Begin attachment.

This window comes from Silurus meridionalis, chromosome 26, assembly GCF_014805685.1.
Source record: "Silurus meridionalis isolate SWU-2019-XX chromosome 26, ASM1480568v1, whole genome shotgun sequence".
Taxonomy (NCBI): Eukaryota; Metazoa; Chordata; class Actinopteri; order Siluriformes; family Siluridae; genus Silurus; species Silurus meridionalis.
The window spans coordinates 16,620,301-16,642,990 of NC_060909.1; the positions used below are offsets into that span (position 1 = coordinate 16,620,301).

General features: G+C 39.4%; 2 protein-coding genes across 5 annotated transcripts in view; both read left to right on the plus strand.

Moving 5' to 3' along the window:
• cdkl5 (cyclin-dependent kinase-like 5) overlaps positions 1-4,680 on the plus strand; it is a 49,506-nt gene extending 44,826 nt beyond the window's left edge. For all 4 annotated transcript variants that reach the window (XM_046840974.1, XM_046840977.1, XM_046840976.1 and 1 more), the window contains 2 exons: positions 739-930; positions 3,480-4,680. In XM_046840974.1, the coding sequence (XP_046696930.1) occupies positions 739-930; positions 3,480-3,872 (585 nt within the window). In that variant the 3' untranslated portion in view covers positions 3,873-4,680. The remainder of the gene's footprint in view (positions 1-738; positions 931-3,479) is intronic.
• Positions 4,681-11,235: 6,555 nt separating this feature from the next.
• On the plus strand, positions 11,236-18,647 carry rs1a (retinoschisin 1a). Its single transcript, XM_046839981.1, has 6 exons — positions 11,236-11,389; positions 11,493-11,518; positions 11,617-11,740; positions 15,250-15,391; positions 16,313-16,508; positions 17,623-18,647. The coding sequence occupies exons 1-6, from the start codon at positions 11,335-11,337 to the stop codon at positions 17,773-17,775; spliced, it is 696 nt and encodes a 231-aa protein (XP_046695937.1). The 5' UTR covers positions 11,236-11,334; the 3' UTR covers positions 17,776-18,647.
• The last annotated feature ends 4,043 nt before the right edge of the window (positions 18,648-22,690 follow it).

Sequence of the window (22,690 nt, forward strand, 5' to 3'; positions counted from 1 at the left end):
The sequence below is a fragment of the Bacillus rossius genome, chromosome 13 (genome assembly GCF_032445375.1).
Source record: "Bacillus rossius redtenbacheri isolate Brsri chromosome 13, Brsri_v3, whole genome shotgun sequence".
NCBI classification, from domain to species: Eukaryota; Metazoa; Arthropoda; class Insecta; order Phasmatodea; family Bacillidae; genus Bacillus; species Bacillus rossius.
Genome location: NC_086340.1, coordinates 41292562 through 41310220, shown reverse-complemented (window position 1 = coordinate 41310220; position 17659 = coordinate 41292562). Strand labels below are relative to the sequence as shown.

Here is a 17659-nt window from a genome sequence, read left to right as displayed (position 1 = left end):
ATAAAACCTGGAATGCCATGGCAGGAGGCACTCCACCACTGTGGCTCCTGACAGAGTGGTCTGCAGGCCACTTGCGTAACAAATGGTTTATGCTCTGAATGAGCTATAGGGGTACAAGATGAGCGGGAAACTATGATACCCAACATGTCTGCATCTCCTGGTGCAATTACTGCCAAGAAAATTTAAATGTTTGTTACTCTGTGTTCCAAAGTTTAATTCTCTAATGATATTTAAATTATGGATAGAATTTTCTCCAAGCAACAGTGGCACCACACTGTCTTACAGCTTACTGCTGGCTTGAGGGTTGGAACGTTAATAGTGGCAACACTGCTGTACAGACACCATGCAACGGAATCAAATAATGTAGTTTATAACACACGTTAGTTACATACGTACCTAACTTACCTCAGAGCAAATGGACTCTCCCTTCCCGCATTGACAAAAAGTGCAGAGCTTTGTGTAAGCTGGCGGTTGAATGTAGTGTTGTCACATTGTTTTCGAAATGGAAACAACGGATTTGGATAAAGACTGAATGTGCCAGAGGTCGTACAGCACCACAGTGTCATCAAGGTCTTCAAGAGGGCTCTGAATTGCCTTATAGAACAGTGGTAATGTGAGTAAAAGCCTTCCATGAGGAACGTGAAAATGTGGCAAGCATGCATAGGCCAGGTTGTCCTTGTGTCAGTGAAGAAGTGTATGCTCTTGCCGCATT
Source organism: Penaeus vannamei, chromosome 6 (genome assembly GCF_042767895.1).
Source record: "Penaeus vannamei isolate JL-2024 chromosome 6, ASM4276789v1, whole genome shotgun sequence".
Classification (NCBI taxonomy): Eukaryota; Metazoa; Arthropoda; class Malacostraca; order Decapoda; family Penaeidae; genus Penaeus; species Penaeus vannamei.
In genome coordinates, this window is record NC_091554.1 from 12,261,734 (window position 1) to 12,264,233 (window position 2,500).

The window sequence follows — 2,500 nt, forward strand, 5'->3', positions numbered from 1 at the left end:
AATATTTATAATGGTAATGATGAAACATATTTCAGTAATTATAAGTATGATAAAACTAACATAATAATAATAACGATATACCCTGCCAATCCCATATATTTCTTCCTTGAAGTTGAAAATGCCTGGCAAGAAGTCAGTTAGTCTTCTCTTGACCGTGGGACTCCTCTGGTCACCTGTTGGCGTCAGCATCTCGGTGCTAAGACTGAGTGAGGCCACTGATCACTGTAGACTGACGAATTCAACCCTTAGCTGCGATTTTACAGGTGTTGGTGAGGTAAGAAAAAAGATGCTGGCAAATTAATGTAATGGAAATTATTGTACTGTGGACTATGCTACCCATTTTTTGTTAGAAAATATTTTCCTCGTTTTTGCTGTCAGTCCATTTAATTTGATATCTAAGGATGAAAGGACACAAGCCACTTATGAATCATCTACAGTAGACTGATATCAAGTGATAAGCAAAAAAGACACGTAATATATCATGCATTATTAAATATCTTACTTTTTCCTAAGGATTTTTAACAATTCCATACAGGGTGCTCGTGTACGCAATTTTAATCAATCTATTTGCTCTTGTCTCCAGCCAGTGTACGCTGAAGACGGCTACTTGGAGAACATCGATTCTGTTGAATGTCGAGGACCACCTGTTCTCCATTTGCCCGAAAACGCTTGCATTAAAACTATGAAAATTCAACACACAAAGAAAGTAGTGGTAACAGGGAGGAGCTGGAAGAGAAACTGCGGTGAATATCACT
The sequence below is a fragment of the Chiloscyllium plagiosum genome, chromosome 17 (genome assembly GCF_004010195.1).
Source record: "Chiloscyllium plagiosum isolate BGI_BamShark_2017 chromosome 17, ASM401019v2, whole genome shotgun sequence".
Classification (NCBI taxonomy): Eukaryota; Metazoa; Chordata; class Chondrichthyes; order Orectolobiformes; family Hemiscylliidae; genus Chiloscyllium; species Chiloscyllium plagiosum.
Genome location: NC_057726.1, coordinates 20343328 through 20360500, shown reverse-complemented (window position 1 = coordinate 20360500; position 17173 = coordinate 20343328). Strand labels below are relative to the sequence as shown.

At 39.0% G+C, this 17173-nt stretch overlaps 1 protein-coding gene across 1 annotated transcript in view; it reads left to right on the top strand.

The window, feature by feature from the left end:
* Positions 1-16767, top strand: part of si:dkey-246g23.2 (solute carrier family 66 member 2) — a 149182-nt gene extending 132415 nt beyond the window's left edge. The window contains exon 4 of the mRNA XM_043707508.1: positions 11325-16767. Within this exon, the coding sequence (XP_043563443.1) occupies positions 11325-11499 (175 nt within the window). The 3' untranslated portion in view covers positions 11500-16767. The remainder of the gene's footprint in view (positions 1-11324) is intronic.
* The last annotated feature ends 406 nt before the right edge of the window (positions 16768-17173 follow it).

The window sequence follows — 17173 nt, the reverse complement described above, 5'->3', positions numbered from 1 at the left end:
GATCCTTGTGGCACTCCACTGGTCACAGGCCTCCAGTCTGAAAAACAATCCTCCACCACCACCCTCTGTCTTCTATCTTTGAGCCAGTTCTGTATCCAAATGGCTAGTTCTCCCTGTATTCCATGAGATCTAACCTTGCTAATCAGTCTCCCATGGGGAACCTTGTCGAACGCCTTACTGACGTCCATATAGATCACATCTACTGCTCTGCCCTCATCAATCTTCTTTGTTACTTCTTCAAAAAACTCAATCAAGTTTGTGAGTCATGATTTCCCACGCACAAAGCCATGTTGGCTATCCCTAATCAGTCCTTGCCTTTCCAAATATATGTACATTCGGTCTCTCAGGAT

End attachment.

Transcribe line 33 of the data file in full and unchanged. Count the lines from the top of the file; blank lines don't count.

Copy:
GATCCTTGTGGCACTCCACTGGTCACAGGCCTCCAGTCTGAAAAACAATCCTCCACCACCACCCTCTGTCTTCTATCTTTGAGCCAGTTCTGTATCCAAATGGCTAGTTCTCCCTGTATTCCATGAGATCTAACCTTGCTAATCAGTCTCCCATGGGGAACCTTGTCGAACGCCTTACTGACGTCCATATAGATCACATCTACTGCTCTGCCCTCATCAATCTTCTTTGTTACTTCTTCAAAAAACTCAATCAAGTTTGTGAGTCATGATTTCCCACGCACAAAGCCATGTTGGCTATCCCTAATCAGTCCTTGCCTTTCCAAATATATGTACATTCGGTCTCTCAGGAT